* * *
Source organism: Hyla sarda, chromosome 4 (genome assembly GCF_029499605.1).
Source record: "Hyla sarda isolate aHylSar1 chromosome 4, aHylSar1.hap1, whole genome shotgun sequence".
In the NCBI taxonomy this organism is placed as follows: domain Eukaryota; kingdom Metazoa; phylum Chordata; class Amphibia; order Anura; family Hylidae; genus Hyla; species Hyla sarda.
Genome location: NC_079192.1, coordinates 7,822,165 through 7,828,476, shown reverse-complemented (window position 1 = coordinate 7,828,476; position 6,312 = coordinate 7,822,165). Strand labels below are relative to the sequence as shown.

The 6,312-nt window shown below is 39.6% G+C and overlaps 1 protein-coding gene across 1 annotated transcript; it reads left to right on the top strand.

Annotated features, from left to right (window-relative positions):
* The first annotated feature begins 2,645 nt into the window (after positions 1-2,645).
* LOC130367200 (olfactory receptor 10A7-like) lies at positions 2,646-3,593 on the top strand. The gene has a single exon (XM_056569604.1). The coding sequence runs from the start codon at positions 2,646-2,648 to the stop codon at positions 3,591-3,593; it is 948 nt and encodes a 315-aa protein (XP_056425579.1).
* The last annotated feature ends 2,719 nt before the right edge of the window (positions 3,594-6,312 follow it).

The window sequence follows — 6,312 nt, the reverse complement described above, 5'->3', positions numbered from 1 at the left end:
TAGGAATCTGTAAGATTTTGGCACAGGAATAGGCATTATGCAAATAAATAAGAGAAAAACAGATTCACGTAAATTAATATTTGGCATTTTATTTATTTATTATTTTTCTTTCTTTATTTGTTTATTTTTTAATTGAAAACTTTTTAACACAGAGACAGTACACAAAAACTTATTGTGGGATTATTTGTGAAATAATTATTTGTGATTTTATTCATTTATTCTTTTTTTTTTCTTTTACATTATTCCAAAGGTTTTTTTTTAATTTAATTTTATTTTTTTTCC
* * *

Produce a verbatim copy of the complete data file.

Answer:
Source organism: Hyla sarda, chromosome 4 (genome assembly GCF_029499605.1).
Source record: "Hyla sarda isolate aHylSar1 chromosome 4, aHylSar1.hap1, whole genome shotgun sequence".
In the NCBI taxonomy this organism is placed as follows: domain Eukaryota; kingdom Metazoa; phylum Chordata; class Amphibia; order Anura; family Hylidae; genus Hyla; species Hyla sarda.
Genome location: NC_079192.1, coordinates 7,822,165 through 7,828,476, shown reverse-complemented (window position 1 = coordinate 7,828,476; position 6,312 = coordinate 7,822,165). Strand labels below are relative to the sequence as shown.

The 6,312-nt window shown below is 39.6% G+C and overlaps 1 protein-coding gene across 1 annotated transcript; it reads left to right on the top strand.

Annotated features, from left to right (window-relative positions):
* The first annotated feature begins 2,645 nt into the window (after positions 1-2,645).
* LOC130367200 (olfactory receptor 10A7-like) lies at positions 2,646-3,593 on the top strand. The gene has a single exon (XM_056569604.1). The coding sequence runs from the start codon at positions 2,646-2,648 to the stop codon at positions 3,591-3,593; it is 948 nt and encodes a 315-aa protein (XP_056425579.1).
* The last annotated feature ends 2,719 nt before the right edge of the window (positions 3,594-6,312 follow it).

The window sequence follows — 6,312 nt, the reverse complement described above, 5'->3', positions numbered from 1 at the left end:
TAGGAATCTGTAAGATTTTGGCACAGGAATAGGCATTATGCAAATAAATAAGAGAAAAACAGATTCACGTAAATTAATATTTGGCATTTTATTTATTTATTATTTTTCTTTCTTTATTTGTTTATTTTTTAATTGAAAACTTTTTAACACAGAGACAGTACACAAAAACTTATTGTGGGATTATTTGTGAAATAATTATTTGTGATTTTATTCATTTATTCTTTTTTTTTTCTTTTACATTATTCCAAAGGTTTTTTTTTAATTTAATTTTATTTTTTTTCC